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Re: Gather a list of confusions beginner tend to have

From: Yuan Fu
Subject: Re: Gather a list of confusions beginner tend to have
Date: Tue, 8 Sep 2020 15:30:56 -0400

> On Sep 8, 2020, at 2:48 PM, Göktuğ Kayaalp <self@gkayaalp.com> wrote:
>> I think everybody would agree on attracting more people to use
>> Emacs—that means more blogs and help, more contributor, etc. And
>> people agree that Emacs isn’t as beginner-friendly as it could be. The
>> problem is what to improve, and how.
> Not necessarily.  Personally, I don’t see much benefit in trying to
> appeal users that have no background in coding whatsoever, and users who
> wouldn’t really benefit from what Emacs has to offer.
>> As the first step, we should collect real experiences from real
>> beginners: someone starts to use Emacs just recently (e.g., less than
>> one year).
> The major problem is that someone who fiddled with Emacs now and
> couldn’t make use of it may think differently when a couple years later
> they have some knowledge of programming (not necessarily professionally)
> and some experience with other tools.
> Anecdotally, I’ve picked up and quit Emacs multiple times before I
> decided to stay with it.  And it’s been more than 6 years now that I’m
> using it for the good part of my computing.  What was puzzling and weird
> to me back then is useful and essential to me now.
> What I mean is, what is good for newcomers, who are not guaranteed to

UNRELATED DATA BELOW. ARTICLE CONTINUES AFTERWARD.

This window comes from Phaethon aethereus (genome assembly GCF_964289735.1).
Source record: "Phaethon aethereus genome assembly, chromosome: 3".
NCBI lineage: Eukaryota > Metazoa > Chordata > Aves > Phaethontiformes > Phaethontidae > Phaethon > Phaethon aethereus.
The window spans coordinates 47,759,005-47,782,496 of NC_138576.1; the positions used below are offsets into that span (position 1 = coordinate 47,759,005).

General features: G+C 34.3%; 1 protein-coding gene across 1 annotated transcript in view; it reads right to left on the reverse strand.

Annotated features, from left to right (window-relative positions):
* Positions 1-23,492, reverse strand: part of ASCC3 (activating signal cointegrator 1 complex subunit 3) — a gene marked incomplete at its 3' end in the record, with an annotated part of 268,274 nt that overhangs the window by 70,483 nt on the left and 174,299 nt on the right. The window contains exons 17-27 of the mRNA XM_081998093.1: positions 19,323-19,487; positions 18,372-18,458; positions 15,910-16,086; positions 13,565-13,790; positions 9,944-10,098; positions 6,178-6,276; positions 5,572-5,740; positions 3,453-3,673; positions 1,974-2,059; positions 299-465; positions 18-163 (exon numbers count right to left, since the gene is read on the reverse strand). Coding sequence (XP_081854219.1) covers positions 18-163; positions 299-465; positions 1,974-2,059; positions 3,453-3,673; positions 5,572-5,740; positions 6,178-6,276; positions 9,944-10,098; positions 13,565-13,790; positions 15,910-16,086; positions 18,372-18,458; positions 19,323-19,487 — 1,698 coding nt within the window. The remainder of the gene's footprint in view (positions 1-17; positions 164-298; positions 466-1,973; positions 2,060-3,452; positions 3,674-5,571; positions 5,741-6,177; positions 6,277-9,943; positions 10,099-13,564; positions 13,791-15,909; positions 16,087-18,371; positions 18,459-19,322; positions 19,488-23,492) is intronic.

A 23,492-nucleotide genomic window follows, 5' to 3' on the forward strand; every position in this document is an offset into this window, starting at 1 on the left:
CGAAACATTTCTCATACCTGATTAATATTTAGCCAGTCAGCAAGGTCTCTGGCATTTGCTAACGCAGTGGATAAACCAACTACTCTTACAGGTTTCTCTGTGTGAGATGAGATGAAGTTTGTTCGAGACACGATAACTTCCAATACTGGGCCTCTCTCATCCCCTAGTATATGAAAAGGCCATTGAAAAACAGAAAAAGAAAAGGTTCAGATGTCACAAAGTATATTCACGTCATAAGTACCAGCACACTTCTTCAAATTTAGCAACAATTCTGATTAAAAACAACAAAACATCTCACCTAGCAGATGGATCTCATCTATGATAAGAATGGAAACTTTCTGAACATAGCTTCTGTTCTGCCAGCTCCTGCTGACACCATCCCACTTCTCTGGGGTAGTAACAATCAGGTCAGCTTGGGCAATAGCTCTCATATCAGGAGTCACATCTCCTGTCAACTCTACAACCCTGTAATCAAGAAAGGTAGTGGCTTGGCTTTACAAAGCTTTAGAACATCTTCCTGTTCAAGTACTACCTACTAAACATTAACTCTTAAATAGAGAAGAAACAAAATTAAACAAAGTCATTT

> stay, can be irrelevant, not so good, or even off-putting to actual
> users of this package of software.  Emacs is a power tool, and like all
> power tools, requires two preconditions to be useful: 1) the user should
> *need* the tool, and 2) the user should be willing to put in the time to
> learn the tool.  And a good power tool is designed with user who need
> and use them the most in mind.
> IDK. IMHO, we shouldn’t break stuff in Emacs itself, and maybe promote
> distros for people that want a more "modern" experience instead.  They
> don’t have the backwards compatibility baggage of Emacs so they will do
> it better than Emacs core nevertheless.
> --
> İ. Göktuğ Kayaalp / @cadadr / <https://www.gkayaalp.com/>
> pgp:   024C 30DD 597D 142B 49AC 40EB 465C D949 B101 2427

I generally agree with your point. However, what I have in mind is not changing 
defaults, but rather a configuration wizard, that can prompt user and let him 
select from Emacs binding vs CUA binding, Emacs undo vs simple undo/redo, 
themes, etc. I’ve seen such wizard in Intellj Idea, Spacemacs, etc. Something 
like (just an example):


Set UI themes:

<some C code>

- [ ] default
- [ ] dark
- [ ] ...


Keybinding notation:

    C (control)   Ctrl
    M (meta)      Alt/Option
    s (super)     Windows/Command
    S (shift)     Shift

Set keybinding style for copy/paste:

[ ] default

    M-w           Copy
    C-y           Paste
    C-w           Cut

[ ] alternative

    C-c           Copy
    C-v           Paste
    C-x           Cut

[Next] [Skip]


[ ] Enable line numbers

[ ] Use thin cursor

[ ] Disable tool bar

[ ] Disable scroll bar

[Next] [Skip]


Emacs has a powerful (but possibly unintuitive) undo system, where
undo operations themselves are recorded in the undo history, and redo
is done by undoing an previous undo operation.

Set undo style:

[ ] default

    C-/           Undo

[ ] linear

    C-/           Undo
    C-?           Redo

[ ] alternative

    C-z           Undo
    C-S-z         Redo

[Next] [Skip]


Additional packages:

[ ] Company

      Popup completion.

[ ] Ivy

      Completion for opening files, executing commands, etc.

[ ] Expand-region

      Incrementally expand selection.

[ ] Which-key

      Shows possible keybindings.

[Finish]  You can re-run this guide by M-x beginner-guide RET


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